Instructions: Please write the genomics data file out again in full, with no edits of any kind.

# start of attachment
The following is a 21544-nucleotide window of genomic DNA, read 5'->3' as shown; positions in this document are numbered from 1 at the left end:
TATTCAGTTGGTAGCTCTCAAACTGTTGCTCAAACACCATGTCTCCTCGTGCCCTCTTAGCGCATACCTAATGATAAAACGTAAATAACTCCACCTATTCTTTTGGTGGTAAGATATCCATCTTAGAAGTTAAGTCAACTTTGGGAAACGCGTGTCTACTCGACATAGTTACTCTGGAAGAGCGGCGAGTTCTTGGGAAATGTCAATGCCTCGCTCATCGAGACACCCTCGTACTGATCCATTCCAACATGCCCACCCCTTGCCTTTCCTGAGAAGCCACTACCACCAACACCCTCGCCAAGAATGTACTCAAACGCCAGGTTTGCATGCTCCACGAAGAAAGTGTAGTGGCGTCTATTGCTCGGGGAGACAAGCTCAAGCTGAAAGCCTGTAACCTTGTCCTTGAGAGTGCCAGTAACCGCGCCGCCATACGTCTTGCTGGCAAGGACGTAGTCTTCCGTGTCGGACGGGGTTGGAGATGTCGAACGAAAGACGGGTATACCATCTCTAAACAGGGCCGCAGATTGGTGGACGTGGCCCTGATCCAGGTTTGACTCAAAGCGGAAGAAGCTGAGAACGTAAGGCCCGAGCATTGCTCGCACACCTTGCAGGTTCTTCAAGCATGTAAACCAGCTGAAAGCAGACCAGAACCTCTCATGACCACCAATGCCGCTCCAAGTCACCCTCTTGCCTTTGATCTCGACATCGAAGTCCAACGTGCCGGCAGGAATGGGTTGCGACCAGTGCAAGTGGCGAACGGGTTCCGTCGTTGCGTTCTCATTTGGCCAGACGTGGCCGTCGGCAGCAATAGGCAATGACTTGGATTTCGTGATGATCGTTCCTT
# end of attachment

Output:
The following is a 21544-nucleotide window of genomic DNA, read 5'->3' as shown; positions in this document are numbered from 1 at the left end:
TATTCAGTTGGTAGCTCTCAAACTGTTGCTCAAACACCATGTCTCCTCGTGCCCTCTTAGCGCATACCTAATGATAAAACGTAAATAACTCCACCTATTCTTTTGGTGGTAAGATATCCATCTTAGAAGTTAAGTCAACTTTGGGAAACGCGTGTCTACTCGACATAGTTACTCTGGAAGAGCGGCGAGTTCTTGGGAAATGTCAATGCCTCGCTCATCGAGACACCCTCGTACTGATCCATTCCAACATGCCCACCCCTTGCCTTTCCTGAGAAGCCACTACCACCAACACCCTCGCCAAGAATGTACTCAAACGCCAGGTTTGCATGCTCCACGAAGAAAGTGTAGTGGCGTCTATTGCTCGGGGAGACAAGCTCAAGCTGAAAGCCTGTAACCTTGTCCTTGAGAGTGCCAGTAACCGCGCCGCCATACGTCTTGCTGGCAAGGACGTAGTCTTCCGTGTCGGACGGGGTTGGAGATGTCGAACGAAAGACGGGTATACCATCTCTAAACAGGGCCGCAGATTGGTGGACGTGGCCCTGATCCAGGTTTGACTCAAAGCGGAAGAAGCTGAGAACGTAAGGCCCGAGCATTGCTCGCACACCTTGCAGGTTCTTCAAGCATGTAAACCAGCTGAAAGCAGACCAGAACCTCTCATGACCACCAATGCCGCTCCAAGTCACCCTCTTGCCTTTGATCTCGACATCGAAGTCCAACGTGCCGGCAGGAATGGGTTGCGACCAGTGCAAGTGGCGAACGGGTTCCGTCGTTGCGTTCTCATTTGGCCAGACGTGGCCGTCGGCAGCAATAGGCAATGACTTGGATTTCGTGATGATCGTTCCTT